I always seem to want to start my blog posts off with a remark about how much time has passed since I last wrote a post, even though as far as I know, no one’s keeping tabs on my productivity — aside from my bratty Inner Critic, who today is tapping her watch and sighing loudly and rolling her eyes. Pretty soon she’ll start snoring. Twit.
Speaking of time, this summer TW and I finally got around to watching Ken Burns’ Baseball, a mere twenty years after its initial release date. (Next up: the films of that hot young director, Alfred Hitchcock!) All 18.5 hours of it. Numb bums aside, it was totally worth it. I learned so much, even as a fan who has more than a passing knowledge. But it wasn’t quite the soaring, euphoric tribute to the game that somehow I expected. Sure, there was plenty of rhapsodizing about monumental moments, about the deep emotional connections within families and communities. But it also tracked the darker side of the game, which of course is entangled in the injustices of American history. Burns famously knows how to tug at the ol’ heart strings, and I often ended up in tears. Most people know about Jackie Robinson, but the film highlights the Josh Gibsons, the Satchel Paiges, the Buck O’Neils, the Curt Floods. So many men with such talent, and the god-awful things they endured. Their faces clear as day, their voices retelling both the lows and highs. At one point, TW patted my back as I wept into my hands, and he said, You know this history. This isn’t new. Exactly: It was old, and persistent, and rooted, even in this game that I have always loved. Of course it was; no part of this country’s hands are clean. Not then, and not now, even as we progress.
But then again, it’s baseball, a game that is nothing if not contradictory: perfectly linear and logical and yet twisting and chaotic; individual and collective; sad and joyous; tiny and grand; defeated and triumphant; grounded and mythical; certain and surprising. Games are like stories that way. No wonder writers across the years have been so enamoured.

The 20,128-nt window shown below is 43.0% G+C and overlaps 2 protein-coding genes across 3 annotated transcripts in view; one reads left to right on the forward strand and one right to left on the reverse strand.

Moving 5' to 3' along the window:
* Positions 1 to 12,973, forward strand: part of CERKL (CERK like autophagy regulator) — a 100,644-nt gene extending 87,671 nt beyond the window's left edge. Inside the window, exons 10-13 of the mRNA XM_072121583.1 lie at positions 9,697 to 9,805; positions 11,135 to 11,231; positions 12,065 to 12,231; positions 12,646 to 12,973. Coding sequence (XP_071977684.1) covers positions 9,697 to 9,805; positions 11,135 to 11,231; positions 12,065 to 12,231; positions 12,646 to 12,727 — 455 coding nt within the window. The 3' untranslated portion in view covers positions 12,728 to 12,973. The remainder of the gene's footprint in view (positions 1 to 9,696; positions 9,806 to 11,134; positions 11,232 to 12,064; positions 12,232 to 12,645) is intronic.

And so in my own meta-baseball-watching, I shouldn’t have been surprised when I was surprised by something that, ahem, came completely out of left field.
As we started watching, I kept listening to the narrator, thinking he sounded familiar but unable to pin it down. When the credits rolled, there it was: John Chancellor, the legendary NBC broadcast journalist.
And my father’s first cousin.
My dad’s father was the youngest of eleven children, and John’s father was one of the older siblings, so John and my father were several years apart. My dad had always hoped to meet John someday, but alas, he never did. (My dad died in 1995; John died in 1996.) In our family, though, we always knew the connection. Everyone always noted how they looked alike. When we’d see him on the news, my mom would say, Yep, just look at their faces.
Indeed, I can see the resemblance, in the shape of the face and around the eyes. It’s one of those things that I have always known.
What I didn’t know until watching 18.5 hours of a baseball documentary is that they sound alike, too.
Over time, I have lost the sound of my father’s voice. This is a normal part of losing someone, but I think it’s one of the harder parts; it’s like that person disappears all over again, years from the initial loss. About a year ago, though, we found some old home videos. There, on the screen, my father moved and spoke and laughed. And there was his voice in my ear again. At first I worried that this would be a setback, that seeing and hearing him again would send me into sadness, but ultimately it was comforting. His voice: a little high, reedy. A twinge of his native Chicago even after living most of his life in California and Arizona. A twinge of me.
Well, it sounds a bit like this:
As we sat this summer watching so many hours of the history of baseball, the narrator’s voice eerily evoking my father’s, I felt my personal history colliding with the collective history. All of those stories coming together in one space– the injustices, the beauty, the grief, the joy — and sharing it with someone I love.
In short, baseball.